An Overview of Toothaches
Toothache Symptoms continued...
A toothache needs to be differentiated from other sources of pain in the face. Sinusitis, ear or throat pain, or an injury to the temporomandibular joint (TMJ) that attaches the jaw to the skull may be confused with toothache. Pain from a deeper structure (called referred pain) may be passed along the nerve and be felt in the jaw or tooth. In order to pinpoint the source of the pain and get relief, call your dentist or doctor.
When to Seek Medical Care for a Toothache
You should call your doctor or dentist about a toothache when:
- Pain is not relieved by over-the-counter drugs
- You experience severe pain after a tooth is pulled; this may occur on the second or third day after tooth extraction. This is a result of the clot falling out and bone exposed until a new clot and cover the exposed bone. The condition is known as "dry socket syndrome." If you develop this condition, you should see a dentist within 24 hours.
- Pain is associated with swelling of the gums or face, or you have discharge around a tooth; fever is an important sign of infection in dental disease. Simple dental decay (caries) does not cause fever. These signs may signify an infection surrounding the tooth, the gum, or the jaw bone (mandible). Fever and swelling may indicate the presence of an abscess. Dental abscesses may require antibiotics and surgical opening (drainage) of the abscess. When this procedure is recommended to be done inside the tooth (endodontic drainage), a "root canal" is performed.
Broken or knocked-out teeth occur from an injury; unless associated with more severe injuries, your dentist should be contacted as soon as possible. Swallowed teeth and permanent tooth loss are considered dental emergencies. Tooth loss due to injury (traumatic loss) is treated differently in children who have lost their primary teeth than in older children and adults with injury to their secondary -- or permanent --teeth. If a child’s permanent (adult) tooth is fully knocked out, try to gently rinse it off and re-implant it as soon as possible and seek dental care. If you are not able to get it back in place it in a small amount of milk or even water and seek dental care.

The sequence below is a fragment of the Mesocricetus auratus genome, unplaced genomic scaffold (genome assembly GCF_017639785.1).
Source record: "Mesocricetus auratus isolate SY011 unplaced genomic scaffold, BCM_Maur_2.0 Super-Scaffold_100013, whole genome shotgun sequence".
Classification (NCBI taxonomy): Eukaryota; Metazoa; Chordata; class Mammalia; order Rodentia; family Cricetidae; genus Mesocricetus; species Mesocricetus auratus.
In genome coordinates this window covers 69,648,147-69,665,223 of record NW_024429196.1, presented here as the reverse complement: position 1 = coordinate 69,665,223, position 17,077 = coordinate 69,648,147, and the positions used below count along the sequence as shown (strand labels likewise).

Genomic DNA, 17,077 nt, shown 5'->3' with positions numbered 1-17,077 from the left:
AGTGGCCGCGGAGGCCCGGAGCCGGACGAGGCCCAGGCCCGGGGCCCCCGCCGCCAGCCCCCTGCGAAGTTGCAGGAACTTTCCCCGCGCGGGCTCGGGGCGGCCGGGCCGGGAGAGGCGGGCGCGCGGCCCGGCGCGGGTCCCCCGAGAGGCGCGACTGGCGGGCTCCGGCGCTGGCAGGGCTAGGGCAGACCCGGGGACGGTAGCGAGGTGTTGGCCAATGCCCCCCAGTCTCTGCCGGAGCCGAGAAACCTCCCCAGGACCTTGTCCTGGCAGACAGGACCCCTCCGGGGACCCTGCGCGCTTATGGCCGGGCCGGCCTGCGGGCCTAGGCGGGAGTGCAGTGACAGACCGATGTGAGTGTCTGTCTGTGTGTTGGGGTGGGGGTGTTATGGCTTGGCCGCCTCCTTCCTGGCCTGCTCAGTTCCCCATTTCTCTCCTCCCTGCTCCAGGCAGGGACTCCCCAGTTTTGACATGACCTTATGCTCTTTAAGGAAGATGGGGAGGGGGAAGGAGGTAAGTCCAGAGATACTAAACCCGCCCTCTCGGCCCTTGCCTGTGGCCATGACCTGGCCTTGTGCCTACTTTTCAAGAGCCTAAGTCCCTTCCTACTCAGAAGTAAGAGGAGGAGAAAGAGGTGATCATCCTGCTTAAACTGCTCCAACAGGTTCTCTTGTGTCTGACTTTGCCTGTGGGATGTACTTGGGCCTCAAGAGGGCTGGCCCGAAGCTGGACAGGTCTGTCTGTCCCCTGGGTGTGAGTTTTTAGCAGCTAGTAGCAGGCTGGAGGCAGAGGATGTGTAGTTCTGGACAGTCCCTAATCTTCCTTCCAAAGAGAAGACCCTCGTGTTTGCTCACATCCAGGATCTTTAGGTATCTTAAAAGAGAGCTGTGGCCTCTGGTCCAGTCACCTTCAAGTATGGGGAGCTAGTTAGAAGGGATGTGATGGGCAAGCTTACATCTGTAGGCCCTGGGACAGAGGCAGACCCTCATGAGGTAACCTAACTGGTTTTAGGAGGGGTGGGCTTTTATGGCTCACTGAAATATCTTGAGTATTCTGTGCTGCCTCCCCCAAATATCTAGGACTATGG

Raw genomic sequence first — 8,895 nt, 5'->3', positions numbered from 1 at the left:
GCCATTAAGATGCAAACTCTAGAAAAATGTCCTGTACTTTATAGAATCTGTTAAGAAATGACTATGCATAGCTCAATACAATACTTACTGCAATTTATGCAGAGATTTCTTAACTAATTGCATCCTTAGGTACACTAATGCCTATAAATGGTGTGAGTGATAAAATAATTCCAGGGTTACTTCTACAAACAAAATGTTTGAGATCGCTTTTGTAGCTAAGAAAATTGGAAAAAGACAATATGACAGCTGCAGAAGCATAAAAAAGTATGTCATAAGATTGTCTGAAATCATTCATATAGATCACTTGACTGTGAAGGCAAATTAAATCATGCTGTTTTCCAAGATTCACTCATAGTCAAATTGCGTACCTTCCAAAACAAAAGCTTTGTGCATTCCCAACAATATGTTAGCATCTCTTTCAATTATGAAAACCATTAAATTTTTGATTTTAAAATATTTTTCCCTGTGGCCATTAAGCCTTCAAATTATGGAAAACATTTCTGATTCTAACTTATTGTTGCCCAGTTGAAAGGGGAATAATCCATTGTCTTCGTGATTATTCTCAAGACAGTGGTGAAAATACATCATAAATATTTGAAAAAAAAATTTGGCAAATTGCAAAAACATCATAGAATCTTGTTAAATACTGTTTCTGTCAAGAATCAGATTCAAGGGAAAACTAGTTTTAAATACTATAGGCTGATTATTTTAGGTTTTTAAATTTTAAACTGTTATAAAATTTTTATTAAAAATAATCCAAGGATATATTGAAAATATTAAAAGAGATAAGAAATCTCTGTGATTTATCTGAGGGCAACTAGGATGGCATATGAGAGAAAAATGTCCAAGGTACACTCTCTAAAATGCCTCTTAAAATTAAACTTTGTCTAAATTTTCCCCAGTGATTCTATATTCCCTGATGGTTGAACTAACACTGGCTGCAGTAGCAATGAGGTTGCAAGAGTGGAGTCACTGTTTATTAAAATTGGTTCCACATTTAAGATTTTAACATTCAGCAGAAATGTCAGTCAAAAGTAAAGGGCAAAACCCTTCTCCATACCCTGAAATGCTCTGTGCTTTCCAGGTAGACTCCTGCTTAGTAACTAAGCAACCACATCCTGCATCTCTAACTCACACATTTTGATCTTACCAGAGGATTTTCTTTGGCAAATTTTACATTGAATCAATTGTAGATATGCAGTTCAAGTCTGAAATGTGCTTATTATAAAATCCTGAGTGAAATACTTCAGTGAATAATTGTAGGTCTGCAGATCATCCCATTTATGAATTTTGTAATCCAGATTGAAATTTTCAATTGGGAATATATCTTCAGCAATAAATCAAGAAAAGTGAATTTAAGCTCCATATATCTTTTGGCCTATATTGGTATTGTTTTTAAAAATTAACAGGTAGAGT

- Pain is present at the angle of your jaw; if every time you open your mouth widely you have pain, it is likely that the temporomandibular (TMJ) joint has been injured or inflamed. This can occur from an injury or just by trying to eat something that is too big. Your dentist may be able to suggest solutions to this problem.
Wisdom teeth are causing pain; as wisdom teeth (third molars) are coming out, they cause inflammation of the gum around the erupted crown. The gum overlying the crown may become infected. The tooth most commonly involved is the lower third molar. The pain may extend to the jaw and ear. There may be swelling in the affected area so that the jaw cannot be closed properly. In severe cases, pain in the throat and the floor of the mouth may make it difficult to swallow.